The present work starts from the definition of the concept “human right to water and sanitation” (HRWS). Then, it delimits its content, in a strict sense, to finally argue that it is an autonomous and subjective right. In other words, it is a right of immediate applicability, which means that it binds both the State and the private sector—that is, public or private supply and sanitation companies. Therefore, there is a minimum that cannot be denied to anyone, especially to individuals or families who cannot afford to pay their water bills. Next, I propose possible solutions for water and sanitation companies to ensure HRWS—avoiding water cuff-off—without compromising their economic and financial sustainability. Finally, I conclude that to comply with the principle of full cost recovery (FCR)—established by the EU Water Framework Directive (FWD)—the water bill will have to progressively increase—especially in regions where water is scarce and (due to the effects of climate change) will become an increasingly precious good. But, for those who cannot afford to pay the water bill, State will have to subsidize to guarantee the minimum service, per person and per day, which is a human right.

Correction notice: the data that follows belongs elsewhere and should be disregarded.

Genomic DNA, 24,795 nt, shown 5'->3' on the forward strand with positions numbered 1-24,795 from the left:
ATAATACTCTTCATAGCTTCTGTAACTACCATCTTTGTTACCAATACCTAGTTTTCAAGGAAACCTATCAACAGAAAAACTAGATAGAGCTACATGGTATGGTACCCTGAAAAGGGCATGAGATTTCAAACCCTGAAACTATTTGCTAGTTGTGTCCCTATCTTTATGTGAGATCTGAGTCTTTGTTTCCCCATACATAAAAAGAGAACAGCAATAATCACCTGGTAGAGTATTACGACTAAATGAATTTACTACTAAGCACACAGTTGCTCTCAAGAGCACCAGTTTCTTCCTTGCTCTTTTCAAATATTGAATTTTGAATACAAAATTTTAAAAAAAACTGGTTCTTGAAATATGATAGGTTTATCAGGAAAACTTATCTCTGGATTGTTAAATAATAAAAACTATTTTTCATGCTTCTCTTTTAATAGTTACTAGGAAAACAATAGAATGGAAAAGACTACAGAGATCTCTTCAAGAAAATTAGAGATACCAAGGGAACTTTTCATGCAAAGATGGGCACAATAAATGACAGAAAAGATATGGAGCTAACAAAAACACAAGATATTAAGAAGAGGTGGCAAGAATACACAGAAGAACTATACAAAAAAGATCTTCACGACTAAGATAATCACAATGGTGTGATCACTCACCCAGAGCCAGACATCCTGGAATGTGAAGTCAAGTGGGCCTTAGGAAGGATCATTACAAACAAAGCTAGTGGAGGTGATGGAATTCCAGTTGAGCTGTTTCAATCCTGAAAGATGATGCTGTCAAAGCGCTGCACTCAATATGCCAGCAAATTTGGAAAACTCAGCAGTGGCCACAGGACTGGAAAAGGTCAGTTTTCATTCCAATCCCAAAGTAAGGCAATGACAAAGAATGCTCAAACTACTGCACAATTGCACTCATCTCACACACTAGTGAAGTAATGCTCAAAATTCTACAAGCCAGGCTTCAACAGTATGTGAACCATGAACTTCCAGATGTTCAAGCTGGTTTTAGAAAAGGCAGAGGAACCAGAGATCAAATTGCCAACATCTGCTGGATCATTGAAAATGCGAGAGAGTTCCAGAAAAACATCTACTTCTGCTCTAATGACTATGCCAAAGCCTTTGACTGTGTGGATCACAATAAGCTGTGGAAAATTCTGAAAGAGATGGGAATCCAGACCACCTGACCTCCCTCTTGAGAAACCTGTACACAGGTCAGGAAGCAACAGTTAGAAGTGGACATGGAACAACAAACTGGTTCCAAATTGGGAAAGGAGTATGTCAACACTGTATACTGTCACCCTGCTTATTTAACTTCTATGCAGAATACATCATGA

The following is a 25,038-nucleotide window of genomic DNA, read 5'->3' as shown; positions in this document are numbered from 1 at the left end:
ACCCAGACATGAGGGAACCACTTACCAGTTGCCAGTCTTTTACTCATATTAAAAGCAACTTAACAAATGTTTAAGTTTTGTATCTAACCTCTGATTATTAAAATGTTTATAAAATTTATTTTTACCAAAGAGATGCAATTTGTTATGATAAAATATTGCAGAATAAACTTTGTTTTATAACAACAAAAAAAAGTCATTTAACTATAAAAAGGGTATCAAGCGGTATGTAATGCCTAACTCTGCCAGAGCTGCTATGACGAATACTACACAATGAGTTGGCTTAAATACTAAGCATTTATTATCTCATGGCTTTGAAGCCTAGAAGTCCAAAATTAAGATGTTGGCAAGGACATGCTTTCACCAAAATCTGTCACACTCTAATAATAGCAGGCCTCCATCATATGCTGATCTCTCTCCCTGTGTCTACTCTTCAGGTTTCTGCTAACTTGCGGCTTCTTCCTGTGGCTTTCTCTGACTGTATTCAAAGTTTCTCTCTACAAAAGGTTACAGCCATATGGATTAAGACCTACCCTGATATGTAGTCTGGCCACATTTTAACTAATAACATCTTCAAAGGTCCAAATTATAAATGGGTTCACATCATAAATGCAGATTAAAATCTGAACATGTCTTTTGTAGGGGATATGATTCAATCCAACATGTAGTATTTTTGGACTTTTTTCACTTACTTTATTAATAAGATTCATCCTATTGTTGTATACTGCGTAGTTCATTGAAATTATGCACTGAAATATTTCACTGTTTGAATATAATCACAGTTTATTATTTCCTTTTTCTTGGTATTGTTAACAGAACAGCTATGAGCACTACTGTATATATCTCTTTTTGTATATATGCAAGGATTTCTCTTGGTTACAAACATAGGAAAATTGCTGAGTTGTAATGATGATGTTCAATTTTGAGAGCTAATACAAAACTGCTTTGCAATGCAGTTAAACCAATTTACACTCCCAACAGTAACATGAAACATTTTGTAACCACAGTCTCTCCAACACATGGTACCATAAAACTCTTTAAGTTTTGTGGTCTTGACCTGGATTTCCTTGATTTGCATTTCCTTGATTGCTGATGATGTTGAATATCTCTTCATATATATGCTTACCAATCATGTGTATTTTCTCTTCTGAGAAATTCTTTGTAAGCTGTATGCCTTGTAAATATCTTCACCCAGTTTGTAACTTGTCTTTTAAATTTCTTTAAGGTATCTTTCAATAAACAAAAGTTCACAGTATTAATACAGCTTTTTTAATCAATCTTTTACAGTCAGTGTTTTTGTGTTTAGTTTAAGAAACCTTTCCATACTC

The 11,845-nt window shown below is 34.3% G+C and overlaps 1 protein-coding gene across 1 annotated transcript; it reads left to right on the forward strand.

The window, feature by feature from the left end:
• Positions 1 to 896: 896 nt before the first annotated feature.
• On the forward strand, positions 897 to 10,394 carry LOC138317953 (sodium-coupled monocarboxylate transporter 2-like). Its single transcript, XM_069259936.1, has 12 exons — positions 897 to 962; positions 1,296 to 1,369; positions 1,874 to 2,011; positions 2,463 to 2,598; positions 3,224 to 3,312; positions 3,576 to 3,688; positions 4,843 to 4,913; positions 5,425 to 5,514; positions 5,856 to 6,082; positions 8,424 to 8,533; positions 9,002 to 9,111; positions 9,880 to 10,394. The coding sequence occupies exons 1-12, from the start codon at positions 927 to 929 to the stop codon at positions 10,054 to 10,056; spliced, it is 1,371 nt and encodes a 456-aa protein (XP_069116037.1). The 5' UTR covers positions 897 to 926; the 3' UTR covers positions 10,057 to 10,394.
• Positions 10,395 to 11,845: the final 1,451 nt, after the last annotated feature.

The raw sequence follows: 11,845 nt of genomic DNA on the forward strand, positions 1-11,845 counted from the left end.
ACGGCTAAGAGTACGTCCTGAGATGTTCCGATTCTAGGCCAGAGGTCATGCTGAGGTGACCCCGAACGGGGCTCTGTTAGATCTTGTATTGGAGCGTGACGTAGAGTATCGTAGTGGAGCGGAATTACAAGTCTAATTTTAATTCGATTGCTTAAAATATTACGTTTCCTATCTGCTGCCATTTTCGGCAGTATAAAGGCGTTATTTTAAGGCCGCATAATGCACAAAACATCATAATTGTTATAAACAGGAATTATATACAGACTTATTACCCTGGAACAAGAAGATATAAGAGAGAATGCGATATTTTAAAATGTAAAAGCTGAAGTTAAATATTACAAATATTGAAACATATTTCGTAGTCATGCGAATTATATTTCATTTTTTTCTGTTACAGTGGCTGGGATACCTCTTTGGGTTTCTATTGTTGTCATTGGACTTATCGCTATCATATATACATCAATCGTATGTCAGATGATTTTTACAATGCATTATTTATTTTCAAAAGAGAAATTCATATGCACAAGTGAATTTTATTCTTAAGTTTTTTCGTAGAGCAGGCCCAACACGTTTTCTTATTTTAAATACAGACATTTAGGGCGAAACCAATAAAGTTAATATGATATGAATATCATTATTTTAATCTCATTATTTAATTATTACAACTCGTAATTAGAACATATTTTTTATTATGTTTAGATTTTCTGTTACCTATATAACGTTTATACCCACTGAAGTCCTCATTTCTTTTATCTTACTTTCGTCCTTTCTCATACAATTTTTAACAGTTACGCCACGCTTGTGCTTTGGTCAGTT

18 July 2022
Sereno, A. (2022). Human Right to Water and Sanitation: Water for All vs. Full Cost Recovery. Frontiers in Water, 4, 885193.
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